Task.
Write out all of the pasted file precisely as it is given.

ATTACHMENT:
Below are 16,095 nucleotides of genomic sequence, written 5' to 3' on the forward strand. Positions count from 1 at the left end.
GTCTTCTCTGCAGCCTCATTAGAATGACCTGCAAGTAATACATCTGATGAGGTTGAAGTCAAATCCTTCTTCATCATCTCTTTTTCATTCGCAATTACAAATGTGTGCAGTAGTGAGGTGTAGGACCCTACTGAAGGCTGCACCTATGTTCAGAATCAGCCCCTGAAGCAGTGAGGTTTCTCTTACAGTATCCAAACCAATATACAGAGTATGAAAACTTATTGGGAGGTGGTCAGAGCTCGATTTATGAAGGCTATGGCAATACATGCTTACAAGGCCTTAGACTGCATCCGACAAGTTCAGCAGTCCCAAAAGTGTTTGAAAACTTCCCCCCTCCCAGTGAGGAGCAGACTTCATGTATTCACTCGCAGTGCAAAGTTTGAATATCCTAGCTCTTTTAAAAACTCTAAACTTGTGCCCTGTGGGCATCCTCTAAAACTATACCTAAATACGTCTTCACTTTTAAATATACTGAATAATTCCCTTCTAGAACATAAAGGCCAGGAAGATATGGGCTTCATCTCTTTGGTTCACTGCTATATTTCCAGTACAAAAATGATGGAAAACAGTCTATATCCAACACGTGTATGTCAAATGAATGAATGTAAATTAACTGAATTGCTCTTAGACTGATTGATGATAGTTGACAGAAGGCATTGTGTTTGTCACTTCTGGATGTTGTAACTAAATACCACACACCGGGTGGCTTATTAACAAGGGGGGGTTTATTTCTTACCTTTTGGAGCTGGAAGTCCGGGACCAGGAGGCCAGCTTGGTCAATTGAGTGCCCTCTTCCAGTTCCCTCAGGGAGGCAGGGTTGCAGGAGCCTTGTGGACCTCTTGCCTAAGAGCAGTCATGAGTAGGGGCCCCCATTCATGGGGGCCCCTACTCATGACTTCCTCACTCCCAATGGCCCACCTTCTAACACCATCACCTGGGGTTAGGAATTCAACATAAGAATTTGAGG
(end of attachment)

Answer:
Below are 16,095 nucleotides of genomic sequence, written 5' to 3' on the forward strand. Positions count from 1 at the left end.
GTCTTCTCTGCAGCCTCATTAGAATGACCTGCAAGTAATACATCTGATGAGGTTGAAGTCAAATCCTTCTTCATCATCTCTTTTTCATTCGCAATTACAAATGTGTGCAGTAGTGAGGTGTAGGACCCTACTGAAGGCTGCACCTATGTTCAGAATCAGCCCCTGAAGCAGTGAGGTTTCTCTTACAGTATCCAAACCAATATACAGAGTATGAAAACTTATTGGGAGGTGGTCAGAGCTCGATTTATGAAGGCTATGGCAATACATGCTTACAAGGCCTTAGACTGCATCCGACAAGTTCAGCAGTCCCAAAAGTGTTTGAAAACTTCCCCCCTCCCAGTGAGGAGCAGACTTCATGTATTCACTCGCAGTGCAAAGTTTGAATATCCTAGCTCTTTTAAAAACTCTAAACTTGTGCCCTGTGGGCATCCTCTAAAACTATACCTAAATACGTCTTCACTTTTAAATATACTGAATAATTCCCTTCTAGAACATAAAGGCCAGGAAGATATGGGCTTCATCTCTTTGGTTCACTGCTATATTTCCAGTACAAAAATGATGGAAAACAGTCTATATCCAACACGTGTATGTCAAATGAATGAATGTAAATTAACTGAATTGCTCTTAGACTGATTGATGATAGTTGACAGAAGGCATTGTGTTTGTCACTTCTGGATGTTGTAACTAAATACCACACACCGGGTGGCTTATTAACAAGGGGGGGTTTATTTCTTACCTTTTGGAGCTGGAAGTCCGGGACCAGGAGGCCAGCTTGGTCAATTGAGTGCCCTCTTCCAGTTCCCTCAGGGAGGCAGGGTTGCAGGAGCCTTGTGGACCTCTTGCCTAAGAGCAGTCATGAGTAGGGGCCCCCATTCATGGGGGCCCCTACTCATGACTTCCTCACTCCCAATGGCCCACCTTCTAACACCATCACCTGGGGTTAGGAATTCAACATAAGAATTTGAGG